Amazon rain forest cut for cattle

The rain forests of the Brazilian Amazon, the most biologically diverse place on Earth, are shrinking by tens of thousands of square kilometers a year.

Ahead of the global climate talks in December 2009, nine photographers from the photo agency NOOR photographed climate stories from around the world. Their goal: to document some of the causes and consequences, from deforestation to changing sea levels, as well as the people whose lives and jobs are part of the carbon culture.

When forests are cleared in Brazil's Amazon, the trees end up as lumber or charcoal, the latter produced in ovens like these outside the city of Rondon do Para.

The clearing of forests by fire and logging releases carbon dioxide earlier than would occur naturally, adding to greenhouse gas emissions. Kadir Van Lohuizen / Consequences by NOOR
The charcoal operation in Rondon do Para had 47 ovens when photographed and plans were to increase that to 200 in the near future. The charcoal is used at a steel smelter in Maraba, Brazil.

These ovens, and the once-forested land they are on, are owned by a cattle rancher. That's a typical scenario here, and often one whose legality is clouded. Kadir Van Lohuizen / Consequences by NOOR
Workers move charcoal into trucks for delivery to the steel smelter in Maraba. Each basket weighs 110 pounds.

Brazil's Amazon still accounts for more than half of the world's standing forest.

While gaps in climate science exist, leading some to question the degree of mankind’s impact as well as whether anything should be done, most governments as well as the science academies of the U.S. and other industrial nations agree that mankind is a significant factor and that greenhouse gas emissions should be reduced. Kadir Van Lohuizen / Consequences by NOOR
This man works at the Rondon do Para charcoal ovens. Many of the workers in Rondon have come from other areas of Brazil in search of jobs and, someday, their own land. Kadir Van Lohuizen / Consequences by NOOR
A truck moves logs near Rondon do Para. Brazil says a larger environmental police force reduced illegal logging in 2009 to its lowest level in two decades. The slumping economy, and reduced demand for beef and timber, could also be a factor.

Deforestation peaked in 2004 at 10,000 square miles, but it still happens. The 2,700 square miles cleared in 12 months through August 2009 is nine times the size of New York City.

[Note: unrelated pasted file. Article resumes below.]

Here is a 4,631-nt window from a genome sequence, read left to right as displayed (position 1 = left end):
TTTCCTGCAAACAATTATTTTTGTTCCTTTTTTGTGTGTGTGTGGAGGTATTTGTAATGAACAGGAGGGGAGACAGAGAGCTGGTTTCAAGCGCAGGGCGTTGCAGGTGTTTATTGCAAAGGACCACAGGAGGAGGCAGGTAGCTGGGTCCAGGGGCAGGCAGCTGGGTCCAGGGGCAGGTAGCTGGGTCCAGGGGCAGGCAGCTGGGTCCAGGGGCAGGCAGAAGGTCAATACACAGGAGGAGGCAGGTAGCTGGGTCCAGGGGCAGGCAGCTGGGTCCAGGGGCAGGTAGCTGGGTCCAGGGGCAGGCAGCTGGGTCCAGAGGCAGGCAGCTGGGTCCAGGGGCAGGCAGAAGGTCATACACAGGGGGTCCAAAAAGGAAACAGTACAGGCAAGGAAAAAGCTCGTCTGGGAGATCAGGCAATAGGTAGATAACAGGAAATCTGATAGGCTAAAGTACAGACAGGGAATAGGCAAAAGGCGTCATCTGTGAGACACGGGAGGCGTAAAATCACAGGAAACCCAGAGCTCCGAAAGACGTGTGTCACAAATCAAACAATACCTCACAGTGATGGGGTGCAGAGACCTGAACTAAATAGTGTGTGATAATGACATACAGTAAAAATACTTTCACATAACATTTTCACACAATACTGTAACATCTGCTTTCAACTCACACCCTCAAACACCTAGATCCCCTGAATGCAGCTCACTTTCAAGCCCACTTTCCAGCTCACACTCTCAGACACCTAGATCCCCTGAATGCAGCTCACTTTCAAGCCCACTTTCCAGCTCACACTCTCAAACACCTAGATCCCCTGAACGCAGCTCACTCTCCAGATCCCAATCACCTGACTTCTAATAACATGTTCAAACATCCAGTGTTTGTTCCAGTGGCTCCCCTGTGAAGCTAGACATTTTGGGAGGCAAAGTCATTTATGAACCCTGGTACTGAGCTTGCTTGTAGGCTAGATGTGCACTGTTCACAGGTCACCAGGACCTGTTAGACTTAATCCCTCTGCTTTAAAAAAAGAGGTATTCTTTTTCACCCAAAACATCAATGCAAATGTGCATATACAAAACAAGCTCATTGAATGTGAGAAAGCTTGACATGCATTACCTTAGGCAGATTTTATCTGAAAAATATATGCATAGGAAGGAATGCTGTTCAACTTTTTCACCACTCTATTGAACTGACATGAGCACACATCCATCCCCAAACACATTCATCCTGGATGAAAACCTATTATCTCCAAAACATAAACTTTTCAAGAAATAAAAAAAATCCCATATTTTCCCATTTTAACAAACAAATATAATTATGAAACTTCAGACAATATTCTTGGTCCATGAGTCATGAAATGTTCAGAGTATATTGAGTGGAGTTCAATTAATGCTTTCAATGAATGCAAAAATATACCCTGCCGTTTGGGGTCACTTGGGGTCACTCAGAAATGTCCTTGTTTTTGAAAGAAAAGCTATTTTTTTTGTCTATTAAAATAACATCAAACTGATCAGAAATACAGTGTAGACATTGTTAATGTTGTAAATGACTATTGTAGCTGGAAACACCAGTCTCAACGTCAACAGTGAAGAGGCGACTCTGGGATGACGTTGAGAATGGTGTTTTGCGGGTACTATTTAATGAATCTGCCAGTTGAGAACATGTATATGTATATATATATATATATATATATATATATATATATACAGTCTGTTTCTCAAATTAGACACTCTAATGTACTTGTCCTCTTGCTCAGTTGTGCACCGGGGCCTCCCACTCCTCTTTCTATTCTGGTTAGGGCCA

For more information on this project go to Consequences by NOOR Kadir Van Lohuizen / Consequences by NOOR
The Terra do Meio nature reserve in Para state has been partly deforested and burned for illegal cattle ranches. Ironically, the reserve was created in 2005 after the murder by cattle ranching interests of Dorothy Stang, a U.S. nun.

The Amazon's trees are a major natural defense against global warming, acting as "sinks" by absorbing carbon dioxide. But burning those trees to make room for ranches and farms releases that CO2. About 75 percent of Brazil's CO2 emissions come from rain forest clearing.

Globally, deforestation accounts for up to 20 percent of carbon emissions -- more than all the world's cars, ships and planes combined. Kadir Van Lohuizen / Consequences by NOOR
Cattle are transported from one pasture to another. While providing food and jobs, cattle are also greenhouse gas culprits, belching out methane as part of their digestive process. Methane is released in much smaller amounts globally than carbon dioxide but is some 30 times more potent. Kadir Van Lohuizen / Consequences by NOOR
Slaughterhouses like this one in Xinguara, Para state, export much of their product to Europe and the United States. Brazil is the world's biggest exporter of beef, with the largest herd as well: 200 million cattle.

Share your thoughts about these slideshows and climate change. Kadir Van Lohuizen / Consequences by NOOR
This area was recently cleared to use for cattle ranching. "In the dry season, the forest is set on fire, leaving a graveyard of burned trees," says photographer Kadir Van Lohuizen. "These forest fires are also a serious contributor to global warming. After the burning, bulldozers clear the area. Wood that remains is often used to produce charcoal in ovens, which are scattered in the states of Para and Mato Grosso. The charcoal is used in blast furnaces in and outside Brazil. After the land has been cleared, planes drop grass seeds to create the pastures." Kadir Van Lohuizen / Consequences by NOOR
At the charcoal ovens near Rondon do Para, workers often live in barracks on the property along with their families. Most of the 25 million people who live in the Amazon make a living off logging, ranching or farming.

Para state has become the epicenter of illegal logging in Brazil. For the 20 years before that it was Mato Grosso, which is now mostly cattle ranches and soy farms.

For more information on this project go to Consequences by NOOR Kadir Van Lohuizen / Noor / Consequences by NOOR